Monday, December 27, 2010

How does this stuff work?

One of the comments I get most often online about my math jewelry is that, even if they like the piece, people "don't understand what [I] do with the numbers." This is an unfortunate reality of the nature of being primarily a digitally-based operation; when I explain the work to people in real life, it's very easy to tactilely and visually explain the math. It's much more difficult to do in text! So I whipped up a quick visual guide to my math jewelry.

The example piece is Feigenbaum's Alpha Constant, sometimes called Feigenbaum's Second Constant. It's a constant based on the relationship between tines in a bifurcation diagram. But you don't need to know that! What you need to know is the number itself: 2.502907875095892... (Note the ellipsis: both Feigenbaum constants are irrational numbers, so they never terminate or repeat but continue on into infinity.)

Because irrational numbers are a source of (literally) endless randomization, I can use as many or as few digits as I want in a piece. I truncated this bracelet early on; it only has six digits in it (which I bolded below).

math jewelry explanation
α = 2.50290787509...

And what words obfuscate, images make clear! Hopefully. If you still don't see it, think on it some more and consider these factors:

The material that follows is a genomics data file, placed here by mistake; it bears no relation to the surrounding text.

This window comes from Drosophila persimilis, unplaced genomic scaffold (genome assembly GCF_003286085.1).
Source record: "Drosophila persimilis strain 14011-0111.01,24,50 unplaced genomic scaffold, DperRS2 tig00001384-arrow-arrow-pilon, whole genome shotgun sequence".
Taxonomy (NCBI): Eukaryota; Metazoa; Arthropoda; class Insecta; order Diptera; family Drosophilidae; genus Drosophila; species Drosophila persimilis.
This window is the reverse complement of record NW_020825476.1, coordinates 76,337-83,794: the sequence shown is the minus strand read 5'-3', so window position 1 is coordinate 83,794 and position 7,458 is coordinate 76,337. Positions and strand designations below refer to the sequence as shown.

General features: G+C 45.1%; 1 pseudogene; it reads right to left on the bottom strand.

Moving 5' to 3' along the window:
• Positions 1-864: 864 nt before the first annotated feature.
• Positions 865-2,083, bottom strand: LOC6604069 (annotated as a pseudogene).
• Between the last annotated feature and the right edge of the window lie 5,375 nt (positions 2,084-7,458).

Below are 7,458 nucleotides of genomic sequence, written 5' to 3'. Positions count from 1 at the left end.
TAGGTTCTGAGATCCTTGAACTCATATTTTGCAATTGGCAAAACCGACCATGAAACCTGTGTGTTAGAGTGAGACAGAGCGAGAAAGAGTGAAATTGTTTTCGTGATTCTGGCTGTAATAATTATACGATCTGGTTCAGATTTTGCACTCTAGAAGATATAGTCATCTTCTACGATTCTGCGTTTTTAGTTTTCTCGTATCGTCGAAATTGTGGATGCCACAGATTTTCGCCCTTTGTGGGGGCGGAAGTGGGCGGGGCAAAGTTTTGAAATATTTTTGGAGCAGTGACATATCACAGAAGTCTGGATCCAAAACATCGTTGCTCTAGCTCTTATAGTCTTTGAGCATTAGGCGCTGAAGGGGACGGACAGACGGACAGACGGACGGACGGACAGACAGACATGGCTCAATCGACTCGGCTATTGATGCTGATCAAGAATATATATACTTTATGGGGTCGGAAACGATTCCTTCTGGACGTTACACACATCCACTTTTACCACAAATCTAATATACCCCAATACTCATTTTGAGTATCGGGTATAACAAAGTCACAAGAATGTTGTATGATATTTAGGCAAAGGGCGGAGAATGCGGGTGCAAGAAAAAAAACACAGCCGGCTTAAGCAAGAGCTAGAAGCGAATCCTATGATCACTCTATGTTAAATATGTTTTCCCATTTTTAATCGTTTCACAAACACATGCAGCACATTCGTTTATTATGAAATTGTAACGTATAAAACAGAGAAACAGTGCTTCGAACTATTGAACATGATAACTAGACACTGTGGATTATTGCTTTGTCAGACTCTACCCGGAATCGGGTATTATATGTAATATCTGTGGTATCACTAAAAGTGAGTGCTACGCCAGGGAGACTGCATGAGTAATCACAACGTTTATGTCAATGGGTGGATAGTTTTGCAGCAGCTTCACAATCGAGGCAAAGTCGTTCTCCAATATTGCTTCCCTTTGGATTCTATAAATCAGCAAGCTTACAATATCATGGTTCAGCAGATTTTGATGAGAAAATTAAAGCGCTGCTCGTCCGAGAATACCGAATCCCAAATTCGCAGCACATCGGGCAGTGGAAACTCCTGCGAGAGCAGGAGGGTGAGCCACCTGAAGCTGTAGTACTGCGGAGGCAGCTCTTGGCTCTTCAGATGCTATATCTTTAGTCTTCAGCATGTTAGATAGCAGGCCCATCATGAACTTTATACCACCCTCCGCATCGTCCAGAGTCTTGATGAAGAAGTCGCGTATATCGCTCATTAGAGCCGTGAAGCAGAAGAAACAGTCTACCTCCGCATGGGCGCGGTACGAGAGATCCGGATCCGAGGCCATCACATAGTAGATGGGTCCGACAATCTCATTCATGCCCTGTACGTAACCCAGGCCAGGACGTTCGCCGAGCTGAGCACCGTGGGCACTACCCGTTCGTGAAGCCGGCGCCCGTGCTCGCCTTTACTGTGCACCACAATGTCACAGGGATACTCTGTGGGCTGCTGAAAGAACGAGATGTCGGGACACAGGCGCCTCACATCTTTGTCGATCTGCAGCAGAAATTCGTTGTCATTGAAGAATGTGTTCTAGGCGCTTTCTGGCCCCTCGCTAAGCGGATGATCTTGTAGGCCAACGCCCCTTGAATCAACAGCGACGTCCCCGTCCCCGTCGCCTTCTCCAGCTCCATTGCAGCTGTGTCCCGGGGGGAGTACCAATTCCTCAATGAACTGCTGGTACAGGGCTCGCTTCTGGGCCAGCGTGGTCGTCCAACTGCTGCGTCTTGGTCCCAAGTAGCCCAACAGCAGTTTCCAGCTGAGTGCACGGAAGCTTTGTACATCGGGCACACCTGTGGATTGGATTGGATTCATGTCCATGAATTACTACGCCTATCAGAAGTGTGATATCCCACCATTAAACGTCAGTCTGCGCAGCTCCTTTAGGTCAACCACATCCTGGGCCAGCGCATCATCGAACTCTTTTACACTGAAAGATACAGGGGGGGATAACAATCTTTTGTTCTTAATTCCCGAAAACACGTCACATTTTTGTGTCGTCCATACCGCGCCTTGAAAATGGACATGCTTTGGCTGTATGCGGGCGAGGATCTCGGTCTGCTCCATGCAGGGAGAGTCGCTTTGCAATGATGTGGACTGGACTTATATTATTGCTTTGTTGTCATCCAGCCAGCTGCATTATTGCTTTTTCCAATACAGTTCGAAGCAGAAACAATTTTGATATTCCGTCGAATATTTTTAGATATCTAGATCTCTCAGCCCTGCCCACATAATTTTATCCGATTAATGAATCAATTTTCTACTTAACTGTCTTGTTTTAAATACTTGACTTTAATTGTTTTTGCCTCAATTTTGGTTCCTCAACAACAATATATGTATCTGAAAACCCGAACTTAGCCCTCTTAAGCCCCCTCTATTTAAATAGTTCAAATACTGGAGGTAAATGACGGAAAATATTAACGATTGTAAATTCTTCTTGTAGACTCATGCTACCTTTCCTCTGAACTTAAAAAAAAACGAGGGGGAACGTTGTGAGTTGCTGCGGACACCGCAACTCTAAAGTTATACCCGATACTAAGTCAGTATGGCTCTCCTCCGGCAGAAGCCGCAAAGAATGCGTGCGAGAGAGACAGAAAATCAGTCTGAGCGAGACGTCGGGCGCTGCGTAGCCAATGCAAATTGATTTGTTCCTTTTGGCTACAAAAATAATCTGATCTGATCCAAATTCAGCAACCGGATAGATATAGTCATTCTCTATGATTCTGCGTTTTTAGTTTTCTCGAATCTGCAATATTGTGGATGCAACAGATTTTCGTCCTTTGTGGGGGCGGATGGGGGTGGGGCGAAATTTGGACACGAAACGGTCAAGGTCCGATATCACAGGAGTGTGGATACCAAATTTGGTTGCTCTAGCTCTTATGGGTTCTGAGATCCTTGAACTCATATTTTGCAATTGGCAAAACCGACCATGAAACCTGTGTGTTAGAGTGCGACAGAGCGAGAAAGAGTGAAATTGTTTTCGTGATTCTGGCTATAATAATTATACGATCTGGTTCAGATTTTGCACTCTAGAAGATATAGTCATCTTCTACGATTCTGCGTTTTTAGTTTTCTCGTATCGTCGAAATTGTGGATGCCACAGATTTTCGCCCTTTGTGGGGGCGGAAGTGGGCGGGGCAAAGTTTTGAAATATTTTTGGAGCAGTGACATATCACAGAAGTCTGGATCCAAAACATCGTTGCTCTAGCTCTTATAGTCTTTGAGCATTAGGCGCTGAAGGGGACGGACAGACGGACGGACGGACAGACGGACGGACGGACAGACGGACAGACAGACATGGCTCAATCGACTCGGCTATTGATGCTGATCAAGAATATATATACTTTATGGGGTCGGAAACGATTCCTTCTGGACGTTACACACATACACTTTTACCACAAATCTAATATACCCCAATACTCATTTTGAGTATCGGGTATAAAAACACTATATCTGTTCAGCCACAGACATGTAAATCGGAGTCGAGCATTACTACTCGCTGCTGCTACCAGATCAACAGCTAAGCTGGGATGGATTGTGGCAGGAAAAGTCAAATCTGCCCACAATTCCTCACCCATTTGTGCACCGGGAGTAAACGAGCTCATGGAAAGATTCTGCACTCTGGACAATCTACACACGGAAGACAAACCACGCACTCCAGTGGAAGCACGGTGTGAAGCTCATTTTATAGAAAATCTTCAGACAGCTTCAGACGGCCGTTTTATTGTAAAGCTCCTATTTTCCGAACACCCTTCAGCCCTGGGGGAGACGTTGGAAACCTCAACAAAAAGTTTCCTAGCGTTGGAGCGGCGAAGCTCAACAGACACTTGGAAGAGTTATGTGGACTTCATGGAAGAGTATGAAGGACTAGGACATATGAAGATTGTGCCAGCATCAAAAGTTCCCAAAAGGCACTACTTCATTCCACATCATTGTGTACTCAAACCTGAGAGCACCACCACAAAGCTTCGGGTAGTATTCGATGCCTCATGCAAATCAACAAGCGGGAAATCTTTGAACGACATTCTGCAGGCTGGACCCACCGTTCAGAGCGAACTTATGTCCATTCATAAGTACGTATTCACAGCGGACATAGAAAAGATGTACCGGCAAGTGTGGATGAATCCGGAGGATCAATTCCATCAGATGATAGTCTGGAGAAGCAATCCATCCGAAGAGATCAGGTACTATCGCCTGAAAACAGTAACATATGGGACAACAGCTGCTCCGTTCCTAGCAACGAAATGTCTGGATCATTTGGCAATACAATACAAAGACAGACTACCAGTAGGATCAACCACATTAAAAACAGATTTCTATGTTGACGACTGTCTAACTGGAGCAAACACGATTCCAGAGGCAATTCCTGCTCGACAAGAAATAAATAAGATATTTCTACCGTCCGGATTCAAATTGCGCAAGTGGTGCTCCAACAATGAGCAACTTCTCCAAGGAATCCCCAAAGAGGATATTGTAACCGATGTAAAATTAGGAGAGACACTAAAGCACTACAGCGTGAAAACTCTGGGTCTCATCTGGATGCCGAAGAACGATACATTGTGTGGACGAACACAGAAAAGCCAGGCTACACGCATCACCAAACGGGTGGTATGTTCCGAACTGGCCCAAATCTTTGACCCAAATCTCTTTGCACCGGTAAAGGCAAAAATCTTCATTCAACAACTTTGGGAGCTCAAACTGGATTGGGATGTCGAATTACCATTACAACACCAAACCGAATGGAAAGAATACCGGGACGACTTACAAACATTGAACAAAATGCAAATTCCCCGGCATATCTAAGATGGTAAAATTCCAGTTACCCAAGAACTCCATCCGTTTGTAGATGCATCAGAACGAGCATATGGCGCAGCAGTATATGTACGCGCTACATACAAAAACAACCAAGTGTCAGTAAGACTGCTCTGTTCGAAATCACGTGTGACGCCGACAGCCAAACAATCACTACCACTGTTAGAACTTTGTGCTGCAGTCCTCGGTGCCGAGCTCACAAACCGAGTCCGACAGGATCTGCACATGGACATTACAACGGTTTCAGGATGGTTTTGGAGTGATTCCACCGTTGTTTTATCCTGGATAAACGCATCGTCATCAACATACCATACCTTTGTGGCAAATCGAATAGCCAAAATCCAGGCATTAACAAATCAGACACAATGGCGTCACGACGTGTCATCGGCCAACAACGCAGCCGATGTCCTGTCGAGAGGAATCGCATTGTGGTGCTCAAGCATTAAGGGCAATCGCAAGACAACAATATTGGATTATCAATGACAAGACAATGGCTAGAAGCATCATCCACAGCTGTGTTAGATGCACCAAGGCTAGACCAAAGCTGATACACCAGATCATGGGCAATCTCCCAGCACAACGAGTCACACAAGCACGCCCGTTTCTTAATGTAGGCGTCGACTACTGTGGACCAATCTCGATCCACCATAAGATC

1. I omitted the decimal point for aesthetic purposes.

  2. The beads that are crossed out with red X's are the spacer beads that separate the digits. Don't count them!

  3. You start counting at the "male" end of the toggle, with 2 in the front, and loop around until the 0 in the back.

  4. In the case of 0, I simply put two spacer beads next to each other, using a lack of beads as a placeholder the same way that 0 acts as a placeholder in the number.

Applying This to My Other Math Jewelry
(Or, How To Do This Without a Picture)

I could generate an explanatory picture (like the one above) for each piece of jewelry I make, but each item is truly one of a kind. I would be making one for each item I sold on Etsy! Hopefully this catch-all blanket explanation will suffice instead.

I always incorporate the name of a number in the title of a piece. I'm also revamping my descriptions on Etsy and elsewhere to include the actual numbers. Either way, that's the first step: knowing what number it is.

The second step is to figure out which beads you count and which you don't. I try to make the spacer beads as obvious and unique as possible (here, for example, they're a copper-colored tubular glass bead instead of a round gemstone bead). Usually I accomplish this with a drastic difference in:

  • size
  • shape
  • material
  • color
  • two or more of the above.

Sometimes the spacer bead is a pattern of three beads, too. If I ever think a design isn't entirely self-explanatory, I will make it clear in the description

After that, it's a simple matter of counting to make sure I "spelled" the number right!

And if that isn't abundantly clear, let me know and I'll try to explain again!

No comments:

Post a Comment